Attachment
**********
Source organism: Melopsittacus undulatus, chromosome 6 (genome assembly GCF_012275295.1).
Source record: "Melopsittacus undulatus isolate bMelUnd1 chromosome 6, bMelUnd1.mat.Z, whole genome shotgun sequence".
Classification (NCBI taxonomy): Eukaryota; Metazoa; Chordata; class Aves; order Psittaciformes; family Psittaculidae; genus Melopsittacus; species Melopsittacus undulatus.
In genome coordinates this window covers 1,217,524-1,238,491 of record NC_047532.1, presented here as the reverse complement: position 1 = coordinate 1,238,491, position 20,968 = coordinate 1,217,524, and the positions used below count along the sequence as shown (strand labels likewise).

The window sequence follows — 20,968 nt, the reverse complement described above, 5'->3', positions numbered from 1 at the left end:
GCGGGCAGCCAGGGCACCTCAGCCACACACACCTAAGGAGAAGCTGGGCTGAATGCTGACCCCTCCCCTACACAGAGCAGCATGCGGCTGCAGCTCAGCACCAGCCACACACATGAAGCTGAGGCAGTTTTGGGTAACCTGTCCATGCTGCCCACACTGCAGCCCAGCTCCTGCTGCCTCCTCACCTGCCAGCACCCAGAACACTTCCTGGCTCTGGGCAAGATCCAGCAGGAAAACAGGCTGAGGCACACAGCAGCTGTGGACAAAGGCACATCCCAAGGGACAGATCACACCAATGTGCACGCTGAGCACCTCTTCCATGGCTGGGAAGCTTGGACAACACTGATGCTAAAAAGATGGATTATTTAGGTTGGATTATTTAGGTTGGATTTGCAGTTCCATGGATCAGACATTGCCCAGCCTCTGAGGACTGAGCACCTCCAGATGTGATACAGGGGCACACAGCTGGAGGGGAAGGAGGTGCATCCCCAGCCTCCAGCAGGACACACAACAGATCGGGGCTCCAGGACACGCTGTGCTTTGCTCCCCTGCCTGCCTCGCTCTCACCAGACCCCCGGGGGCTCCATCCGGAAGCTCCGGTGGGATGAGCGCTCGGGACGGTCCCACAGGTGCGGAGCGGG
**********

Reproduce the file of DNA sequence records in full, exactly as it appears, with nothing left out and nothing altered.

Source organism: Melopsittacus undulatus, chromosome 6 (genome assembly GCF_012275295.1).
Source record: "Melopsittacus undulatus isolate bMelUnd1 chromosome 6, bMelUnd1.mat.Z, whole genome shotgun sequence".
Classification (NCBI taxonomy): Eukaryota; Metazoa; Chordata; class Aves; order Psittaciformes; family Psittaculidae; genus Melopsittacus; species Melopsittacus undulatus.
In genome coordinates this window covers 1,217,524-1,238,491 of record NC_047532.1, presented here as the reverse complement: position 1 = coordinate 1,238,491, position 20,968 = coordinate 1,217,524, and the positions used below count along the sequence as shown (strand labels likewise).

The window sequence follows — 20,968 nt, the reverse complement described above, 5'->3', positions numbered from 1 at the left end:
GCGGGCAGCCAGGGCACCTCAGCCACACACACCTAAGGAGAAGCTGGGCTGAATGCTGACCCCTCCCCTACACAGAGCAGCATGCGGCTGCAGCTCAGCACCAGCCACACACATGAAGCTGAGGCAGTTTTGGGTAACCTGTCCATGCTGCCCACACTGCAGCCCAGCTCCTGCTGCCTCCTCACCTGCCAGCACCCAGAACACTTCCTGGCTCTGGGCAAGATCCAGCAGGAAAACAGGCTGAGGCACACAGCAGCTGTGGACAAAGGCACATCCCAAGGGACAGATCACACCAATGTGCACGCTGAGCACCTCTTCCATGGCTGGGAAGCTTGGACAACACTGATGCTAAAAAGATGGATTATTTAGGTTGGATTATTTAGGTTGGATTTGCAGTTCCATGGATCAGACATTGCCCAGCCTCTGAGGACTGAGCACCTCCAGATGTGATACAGGGGCACACAGCTGGAGGGGAAGGAGGTGCATCCCCAGCCTCCAGCAGGACACACAACAGATCGGGGCTCCAGGACACGCTGTGCTTTGCTCCCCTGCCTGCCTCGCTCTCACCAGACCCCCGGGGGCTCCATCCGGAAGCTCCGGTGGGATGAGCGCTCGGGACGGTCCCACAGGTGCGGAGCGGG